Despite best efforts, the hydrocarbon industry is still experiencing incidents that affect production and the safety of personnel. In some cases, these incidents are catastrophic or could have been catastrophic if conditions were a bit difference.
When bad things happen and the event is examined, is the result of the examination going to be, ‘who is to blame’ or ‘where did the system fail?’
Studies show that human error is the most common cause. However, to truly understand the root cause of an incident, investigators will have to dig deeper and discover why the unsafe act was performed.
Multiple root cause findings from CSB investigations cite management failure. But is that going to be helpful in preventing a similar incident from happening?
How does an organisation ensure that activities produce specific results in a consistent manner on a sustainable basis? First, people should be told what to do. Second, people should be taught how to carry out the activities. Third, people should be held accountable for doing the things they have been taught to do.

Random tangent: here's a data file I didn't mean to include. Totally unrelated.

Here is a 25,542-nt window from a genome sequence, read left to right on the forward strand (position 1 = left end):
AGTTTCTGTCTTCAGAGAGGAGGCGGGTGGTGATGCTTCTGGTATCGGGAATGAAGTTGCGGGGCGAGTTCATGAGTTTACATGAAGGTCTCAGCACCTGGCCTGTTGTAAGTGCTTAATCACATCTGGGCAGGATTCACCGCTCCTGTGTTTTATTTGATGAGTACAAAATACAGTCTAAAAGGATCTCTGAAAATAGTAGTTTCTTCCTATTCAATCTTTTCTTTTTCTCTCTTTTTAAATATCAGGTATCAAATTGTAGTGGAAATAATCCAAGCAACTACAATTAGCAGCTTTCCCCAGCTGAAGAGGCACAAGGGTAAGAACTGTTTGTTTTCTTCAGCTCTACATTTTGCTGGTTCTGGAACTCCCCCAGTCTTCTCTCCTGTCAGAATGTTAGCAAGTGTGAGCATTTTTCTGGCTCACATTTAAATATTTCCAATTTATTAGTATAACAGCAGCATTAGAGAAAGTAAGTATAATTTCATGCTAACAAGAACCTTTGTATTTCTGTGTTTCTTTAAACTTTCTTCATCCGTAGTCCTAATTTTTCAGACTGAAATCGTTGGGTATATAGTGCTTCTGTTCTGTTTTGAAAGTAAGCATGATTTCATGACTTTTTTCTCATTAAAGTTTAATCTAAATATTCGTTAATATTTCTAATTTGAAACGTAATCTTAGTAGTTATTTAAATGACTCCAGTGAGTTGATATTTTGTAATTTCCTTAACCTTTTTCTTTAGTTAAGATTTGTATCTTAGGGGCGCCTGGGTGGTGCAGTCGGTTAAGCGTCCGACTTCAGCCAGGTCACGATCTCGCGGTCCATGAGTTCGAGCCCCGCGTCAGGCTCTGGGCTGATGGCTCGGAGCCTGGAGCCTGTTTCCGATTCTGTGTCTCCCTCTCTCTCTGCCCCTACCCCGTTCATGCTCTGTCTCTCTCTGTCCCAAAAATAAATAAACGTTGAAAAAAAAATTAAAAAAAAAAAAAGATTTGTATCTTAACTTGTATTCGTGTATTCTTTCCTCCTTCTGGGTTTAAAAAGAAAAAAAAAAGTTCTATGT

Is it possible to discover breakdowns in the management system before a catastrophic incident occurs? Consider the safety pyramid, originated by H.W. Heinrich decades ago, which basically states that for a number of near misses/incidents, an organisation will experience a certain number of property damage incidents, then a certain number of personal injuries and finally a catastrophic incident.
Methods of investigation
What is the best way to investigate? There are software packages and numerous methodologies for conducting investigations. All investigation techniques generally start with a chronology of the incident and identify what happened, who did what, and when these things occurred. As the investigation continues, numerous causes are identified. Eventually, the investigation team will determine, based on the facts and the identified causes, the root cause of the incident. In almost every case, there will be a breakdown in one or more elements of the management system.
Investigating anything unusual that occurs and identifying elements of the risk management system that have failed are key components of the PSLG principles and the ‘learn from experience’ pillar of CCPS’ RBPS approach. When bad things happen and the event is examined, is the result going to be ‘who is to blame’ or ‘where did the system fail?’ Hopefully, the focus will be on system failure.
John M. Campbell & Company, from the March 2010 issue of Hydrocarbon Engineering
Read the article online at: https://www.hydrocarbonengineering.com/gas-processing/01032010/refinery_accidents_and_investigations/